Half of the world’s 6 billion mobile phone and device subscriptions are in the Asia-Pacific region. Mobile technology has occasionally been used as part of HIV care to improve clinic attendance and adherence, but has been implemented as a standard of care. Investigators in Bangalore, India, conducted a study to explore how regular interactive voice response (IVR) calls and short message services (SMS) impacted adherence to first-line antiretroviral therapy (ART) at a private, nonprofit clinic.
© Komar | DreamstimeRecipients of IVR calls heard an automated message asking them to respond to a single question about their adherence using the keypad on their mobile device, and the SMS was a representation of a lamp. Both reminders were sent once a week for six months, and patient adherence was assessed by counting antiretroviral pills at clinic visits. The study continued until six months after the mobile phone reminders were stopped. Adequate adherence was defined as taking >95 percent of ART medicines over one month.
Of the 150 patients who started the study, 141 had complete data that were analyzed. Adequate adherence significantly improved from 85 percent at the beginning of the study to 94 percent at the end of the first month, and remained high at 91 percent at month six and 94 percent at month 12 (p=0.016). Although 17 percent of participants reported that forgetfulness was a barrier to adherence at the beginning of the study, this fell to three percent by month six (p <0.001).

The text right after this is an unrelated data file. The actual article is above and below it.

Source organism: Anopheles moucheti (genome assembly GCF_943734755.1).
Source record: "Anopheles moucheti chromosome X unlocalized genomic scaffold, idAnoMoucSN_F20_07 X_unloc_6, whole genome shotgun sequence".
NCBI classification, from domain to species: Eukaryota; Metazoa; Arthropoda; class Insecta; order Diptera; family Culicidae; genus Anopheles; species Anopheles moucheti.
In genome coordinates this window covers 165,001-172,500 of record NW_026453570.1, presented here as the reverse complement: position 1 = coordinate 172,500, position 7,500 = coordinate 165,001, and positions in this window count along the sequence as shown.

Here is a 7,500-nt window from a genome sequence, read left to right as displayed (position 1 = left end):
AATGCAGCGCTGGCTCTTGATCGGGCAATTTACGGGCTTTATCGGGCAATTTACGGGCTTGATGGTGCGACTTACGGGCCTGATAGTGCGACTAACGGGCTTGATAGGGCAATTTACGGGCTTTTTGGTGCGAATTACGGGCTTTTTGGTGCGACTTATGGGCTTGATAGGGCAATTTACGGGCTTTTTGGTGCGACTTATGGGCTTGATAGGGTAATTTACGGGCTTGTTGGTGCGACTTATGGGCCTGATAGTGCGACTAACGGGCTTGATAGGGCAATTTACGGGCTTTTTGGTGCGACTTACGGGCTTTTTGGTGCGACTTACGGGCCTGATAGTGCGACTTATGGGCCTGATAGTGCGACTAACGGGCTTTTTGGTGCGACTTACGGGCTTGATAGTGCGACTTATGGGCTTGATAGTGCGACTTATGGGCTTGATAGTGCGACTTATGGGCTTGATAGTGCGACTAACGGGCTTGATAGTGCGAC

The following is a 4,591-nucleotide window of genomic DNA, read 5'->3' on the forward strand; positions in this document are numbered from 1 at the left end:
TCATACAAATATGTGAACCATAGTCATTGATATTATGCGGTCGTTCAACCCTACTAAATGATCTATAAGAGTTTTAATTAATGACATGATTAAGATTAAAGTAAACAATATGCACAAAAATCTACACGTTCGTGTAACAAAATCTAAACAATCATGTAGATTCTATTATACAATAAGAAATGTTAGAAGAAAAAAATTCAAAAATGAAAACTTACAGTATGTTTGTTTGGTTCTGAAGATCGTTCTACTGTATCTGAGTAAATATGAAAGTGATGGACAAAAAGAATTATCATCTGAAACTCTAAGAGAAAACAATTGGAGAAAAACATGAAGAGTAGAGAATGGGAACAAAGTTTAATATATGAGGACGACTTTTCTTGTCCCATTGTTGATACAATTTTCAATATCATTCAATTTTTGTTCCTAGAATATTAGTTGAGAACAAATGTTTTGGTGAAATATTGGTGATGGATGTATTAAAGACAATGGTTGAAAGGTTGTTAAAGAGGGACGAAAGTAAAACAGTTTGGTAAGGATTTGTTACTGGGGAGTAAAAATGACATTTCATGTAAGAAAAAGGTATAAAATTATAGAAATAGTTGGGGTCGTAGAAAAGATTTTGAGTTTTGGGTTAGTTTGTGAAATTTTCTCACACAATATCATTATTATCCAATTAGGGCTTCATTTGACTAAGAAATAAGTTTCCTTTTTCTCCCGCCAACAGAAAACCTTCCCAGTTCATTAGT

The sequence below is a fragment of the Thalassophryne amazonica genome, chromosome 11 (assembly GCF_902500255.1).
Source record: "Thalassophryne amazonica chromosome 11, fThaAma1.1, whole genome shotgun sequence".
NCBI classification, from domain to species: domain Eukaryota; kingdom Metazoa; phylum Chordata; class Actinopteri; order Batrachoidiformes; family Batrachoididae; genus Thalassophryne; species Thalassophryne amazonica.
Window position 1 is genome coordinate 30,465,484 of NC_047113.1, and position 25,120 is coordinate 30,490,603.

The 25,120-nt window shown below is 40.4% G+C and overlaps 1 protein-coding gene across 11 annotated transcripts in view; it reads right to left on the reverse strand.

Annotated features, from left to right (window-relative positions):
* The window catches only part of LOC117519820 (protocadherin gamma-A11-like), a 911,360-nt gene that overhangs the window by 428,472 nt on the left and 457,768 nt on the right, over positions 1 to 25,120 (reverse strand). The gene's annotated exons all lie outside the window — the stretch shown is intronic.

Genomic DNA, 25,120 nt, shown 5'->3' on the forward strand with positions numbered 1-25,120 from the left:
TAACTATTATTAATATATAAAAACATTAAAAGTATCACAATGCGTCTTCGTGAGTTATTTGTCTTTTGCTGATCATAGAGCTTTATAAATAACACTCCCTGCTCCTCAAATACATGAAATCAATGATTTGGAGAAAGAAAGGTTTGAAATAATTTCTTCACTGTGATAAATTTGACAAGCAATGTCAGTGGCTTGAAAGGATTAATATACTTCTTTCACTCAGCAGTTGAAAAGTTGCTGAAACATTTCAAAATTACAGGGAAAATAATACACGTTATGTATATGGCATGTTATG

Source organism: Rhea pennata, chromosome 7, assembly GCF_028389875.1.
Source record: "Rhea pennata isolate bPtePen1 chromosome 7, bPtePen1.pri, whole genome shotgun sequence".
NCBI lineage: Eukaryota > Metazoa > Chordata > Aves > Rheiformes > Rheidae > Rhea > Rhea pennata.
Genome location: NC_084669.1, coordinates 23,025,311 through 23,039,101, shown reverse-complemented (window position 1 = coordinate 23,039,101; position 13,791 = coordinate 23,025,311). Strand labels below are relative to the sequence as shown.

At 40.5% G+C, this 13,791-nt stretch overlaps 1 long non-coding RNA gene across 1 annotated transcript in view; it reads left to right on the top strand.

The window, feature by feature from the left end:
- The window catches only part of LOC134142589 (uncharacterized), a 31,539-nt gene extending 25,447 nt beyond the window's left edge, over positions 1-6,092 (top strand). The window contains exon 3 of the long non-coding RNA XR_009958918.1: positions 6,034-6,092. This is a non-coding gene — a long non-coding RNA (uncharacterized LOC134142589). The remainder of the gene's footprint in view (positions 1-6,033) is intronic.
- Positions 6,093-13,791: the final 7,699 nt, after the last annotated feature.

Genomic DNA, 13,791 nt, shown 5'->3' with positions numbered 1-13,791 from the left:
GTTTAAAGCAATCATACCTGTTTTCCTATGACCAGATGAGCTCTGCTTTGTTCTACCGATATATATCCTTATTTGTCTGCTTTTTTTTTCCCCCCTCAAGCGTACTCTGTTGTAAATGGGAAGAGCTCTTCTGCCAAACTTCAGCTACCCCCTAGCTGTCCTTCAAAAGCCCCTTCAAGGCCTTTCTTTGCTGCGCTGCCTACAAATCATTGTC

Surveyed at month 12, study participants reported that the IVR system was easy to use and somewhat more helpful than the SMS (p <0.001): 34 percent preferred only the IVR, 11 percent only the SMS, 44 percent liked having both at the same time, and 11 percent did not have a preference. Only 16 percent reported that they would “feel ashamed” if another person used their phone and received the IVR or the SMS.
Overall, the study participants were comfortable receiving and using the mobile phone interventions, which led to significant improvements in adherence and reductions in forgetfulness. The study added to the scientific evidence confirming that mobile phones can be used as tools to promote adherence, delaying treatment failure and the need for second-line ART regimens.
Rodrigues R, Shet A, Antony J,
Sidney K, Arumugam K, Krishnamurthy S, D’Souza G, Decosta A. Supporting
adherence to antiretroviral therapy with mobile phone reminders: results from a
cohort in South India. PLoS One. 2012;7(8):e40723. Epub 2012 Aug 27.